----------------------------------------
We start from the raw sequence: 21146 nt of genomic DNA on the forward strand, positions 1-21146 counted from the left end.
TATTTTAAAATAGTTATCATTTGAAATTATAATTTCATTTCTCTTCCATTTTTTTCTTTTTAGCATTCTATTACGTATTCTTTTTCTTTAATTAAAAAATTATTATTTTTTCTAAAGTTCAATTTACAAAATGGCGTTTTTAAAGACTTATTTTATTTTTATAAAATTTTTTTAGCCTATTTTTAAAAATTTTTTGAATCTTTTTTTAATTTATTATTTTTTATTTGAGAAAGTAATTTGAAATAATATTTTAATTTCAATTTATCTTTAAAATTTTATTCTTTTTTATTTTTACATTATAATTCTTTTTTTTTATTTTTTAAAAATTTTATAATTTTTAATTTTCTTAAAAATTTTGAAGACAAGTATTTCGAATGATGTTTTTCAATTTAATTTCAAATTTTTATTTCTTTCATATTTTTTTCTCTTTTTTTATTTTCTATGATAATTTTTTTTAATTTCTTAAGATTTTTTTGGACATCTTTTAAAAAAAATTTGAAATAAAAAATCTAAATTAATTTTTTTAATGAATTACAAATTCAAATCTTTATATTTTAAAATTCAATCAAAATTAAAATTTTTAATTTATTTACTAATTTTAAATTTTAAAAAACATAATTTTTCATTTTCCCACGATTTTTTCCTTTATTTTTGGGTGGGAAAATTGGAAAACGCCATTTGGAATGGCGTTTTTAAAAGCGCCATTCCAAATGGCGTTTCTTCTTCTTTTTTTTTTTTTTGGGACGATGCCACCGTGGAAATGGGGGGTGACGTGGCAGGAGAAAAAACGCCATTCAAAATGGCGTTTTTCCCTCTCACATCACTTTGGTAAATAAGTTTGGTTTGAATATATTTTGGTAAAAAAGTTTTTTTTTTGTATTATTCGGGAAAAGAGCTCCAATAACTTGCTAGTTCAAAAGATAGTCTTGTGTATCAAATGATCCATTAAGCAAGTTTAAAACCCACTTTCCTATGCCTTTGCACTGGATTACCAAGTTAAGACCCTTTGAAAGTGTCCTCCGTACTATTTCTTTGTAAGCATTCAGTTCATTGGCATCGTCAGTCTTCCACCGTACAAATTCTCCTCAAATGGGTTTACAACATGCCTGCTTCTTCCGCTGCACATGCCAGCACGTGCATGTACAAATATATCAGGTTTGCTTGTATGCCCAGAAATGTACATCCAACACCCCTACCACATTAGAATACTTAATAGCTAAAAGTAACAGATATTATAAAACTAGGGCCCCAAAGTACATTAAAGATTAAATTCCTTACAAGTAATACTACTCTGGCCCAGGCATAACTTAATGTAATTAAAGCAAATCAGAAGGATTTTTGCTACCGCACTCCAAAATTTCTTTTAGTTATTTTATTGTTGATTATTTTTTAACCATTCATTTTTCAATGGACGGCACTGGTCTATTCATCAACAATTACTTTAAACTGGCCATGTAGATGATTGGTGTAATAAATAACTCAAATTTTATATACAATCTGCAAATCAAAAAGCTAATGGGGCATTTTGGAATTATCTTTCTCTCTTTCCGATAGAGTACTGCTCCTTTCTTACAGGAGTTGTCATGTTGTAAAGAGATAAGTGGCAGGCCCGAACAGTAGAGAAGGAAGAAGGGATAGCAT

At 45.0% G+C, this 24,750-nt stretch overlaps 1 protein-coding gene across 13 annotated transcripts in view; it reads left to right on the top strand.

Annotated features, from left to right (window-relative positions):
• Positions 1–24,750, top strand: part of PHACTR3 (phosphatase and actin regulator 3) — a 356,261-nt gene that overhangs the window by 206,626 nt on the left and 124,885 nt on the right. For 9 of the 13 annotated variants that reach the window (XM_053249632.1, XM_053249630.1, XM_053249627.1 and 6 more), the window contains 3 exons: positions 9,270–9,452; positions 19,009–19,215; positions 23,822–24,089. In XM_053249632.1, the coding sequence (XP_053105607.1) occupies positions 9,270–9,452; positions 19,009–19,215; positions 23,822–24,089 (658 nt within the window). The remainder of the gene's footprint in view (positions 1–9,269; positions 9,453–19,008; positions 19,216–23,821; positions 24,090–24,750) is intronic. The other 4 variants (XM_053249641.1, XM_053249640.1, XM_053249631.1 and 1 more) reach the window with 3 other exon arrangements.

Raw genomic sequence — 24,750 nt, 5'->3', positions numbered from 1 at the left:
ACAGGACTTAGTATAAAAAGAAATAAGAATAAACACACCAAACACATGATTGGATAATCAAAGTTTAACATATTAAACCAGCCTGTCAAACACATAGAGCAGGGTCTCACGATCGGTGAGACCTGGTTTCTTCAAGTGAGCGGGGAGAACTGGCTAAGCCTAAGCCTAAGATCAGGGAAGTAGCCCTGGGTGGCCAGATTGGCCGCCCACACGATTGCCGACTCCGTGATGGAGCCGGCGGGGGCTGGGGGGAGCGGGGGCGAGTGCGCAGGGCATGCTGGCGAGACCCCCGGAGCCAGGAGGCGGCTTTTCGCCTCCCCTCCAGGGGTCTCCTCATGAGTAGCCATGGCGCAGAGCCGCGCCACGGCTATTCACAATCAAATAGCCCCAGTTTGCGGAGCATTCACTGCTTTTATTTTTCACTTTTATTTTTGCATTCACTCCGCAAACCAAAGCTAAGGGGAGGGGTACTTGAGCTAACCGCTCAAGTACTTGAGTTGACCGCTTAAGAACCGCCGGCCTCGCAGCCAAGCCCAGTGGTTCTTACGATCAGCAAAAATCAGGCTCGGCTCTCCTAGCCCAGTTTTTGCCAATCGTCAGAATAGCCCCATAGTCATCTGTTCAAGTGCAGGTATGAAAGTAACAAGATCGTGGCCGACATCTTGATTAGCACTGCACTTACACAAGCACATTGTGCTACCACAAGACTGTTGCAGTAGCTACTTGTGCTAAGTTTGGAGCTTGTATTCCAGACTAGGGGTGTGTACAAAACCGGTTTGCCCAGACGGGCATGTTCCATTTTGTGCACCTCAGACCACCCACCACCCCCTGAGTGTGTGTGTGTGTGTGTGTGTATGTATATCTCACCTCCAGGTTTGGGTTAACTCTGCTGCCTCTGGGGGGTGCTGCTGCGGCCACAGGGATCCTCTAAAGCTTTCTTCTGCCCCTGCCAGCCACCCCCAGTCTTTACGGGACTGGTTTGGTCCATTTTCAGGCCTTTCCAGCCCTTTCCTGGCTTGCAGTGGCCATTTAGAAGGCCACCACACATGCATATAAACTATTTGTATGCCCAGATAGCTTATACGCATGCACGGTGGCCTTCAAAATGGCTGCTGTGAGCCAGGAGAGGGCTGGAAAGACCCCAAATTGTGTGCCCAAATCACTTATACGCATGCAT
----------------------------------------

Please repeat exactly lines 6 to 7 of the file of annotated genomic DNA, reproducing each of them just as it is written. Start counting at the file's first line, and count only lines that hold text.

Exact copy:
Raw genomic sequence — 24,750 nt, 5'->3', positions numbered from 1 at the left:
ACAGGACTTAGTATAAAAAGAAATAAGAATAAACACACCAAACACATGATTGGATAATCAAAGTTTAACATATTAAACCAGCCTGTCAAACACATAGAGCAGGGTCTCACGATCGGTGAGACCTGGTTTCTTCAAGTGAGCGGGGAGAACTGGCTAAGCCTAAGCCTAAGATCAGGGAAGTAGCCCTGGGTGGCCAGATTGGCCGCCCACACGATTGCCGACTCCGTGATGGAGCCGGCGGGGGCTGGGGGGAGCGGGGGCGAGTGCGCAGGGCATGCTGGCGAGACCCCCGGAGCCAGGAGGCGGCTTTTCGCCTCCCCTCCAGGGGTCTCCTCATGAGTAGCCATGGCGCAGAGCCGCGCCACGGCTATTCACAATCAAATAGCCCCAGTTTGCGGAGCATTCACTGCTTTTATTTTTCACTTTTATTTTTGCATTCACTCCGCAAACCAAAGCTAAGGGGAGGGGTACTTGAGCTAACCGCTCAAGTACTTGAGTTGACCGCTTAAGAACCGCCGGCCTCGCAGCCAAGCCCAGTGGTTCTTACGATCAGCAAAAATCAGGCTCGGCTCTCCTAGCCCAGTTTTTGCCAATCGTCAGAATAGCCCCATAGTCATCTGTTCAAGTGCAGGTATGAAAGTAACAAGATCGTGGCCGACATCTTGATTAGCACTGCACTTACACAAGCACATTGTGCTACCACAAGACTGTTGCAGTAGCTACTTGTGCTAAGTTTGGAGCTTGTATTCCAGACTAGGGGTGTGTACAAAACCGGTTTGCCCAGACGGGCATGTTCCATTTTGTGCACCTCAGACCACCCACCACCCCCTGAGTGTGTGTGTGTGTGTGTGTGTATGTATATCTCACCTCCAGGTTTGGGTTAACTCTGCTGCCTCTGGGGGGTGCTGCTGCGGCCACAGGGATCCTCTAAAGCTTTCTTCTGCCCCTGCCAGCCACCCCCAGTCTTTACGGGACTGGTTTGGTCCATTTTCAGGCCTTTCCAGCCCTTTCCTGGCTTGCAGTGGCCATTTAGAAGGCCACCACACATGCATATAAACTATTTGTATGCCCAGATAGCTTATACGCATGCACGGTGGCCTTCAAAATGGCTGCTGTGAGCCAGGAGAGGGCTGGAAAGACCCCAAATTGTGTGCCCAAATCACTTATACGCATGCAT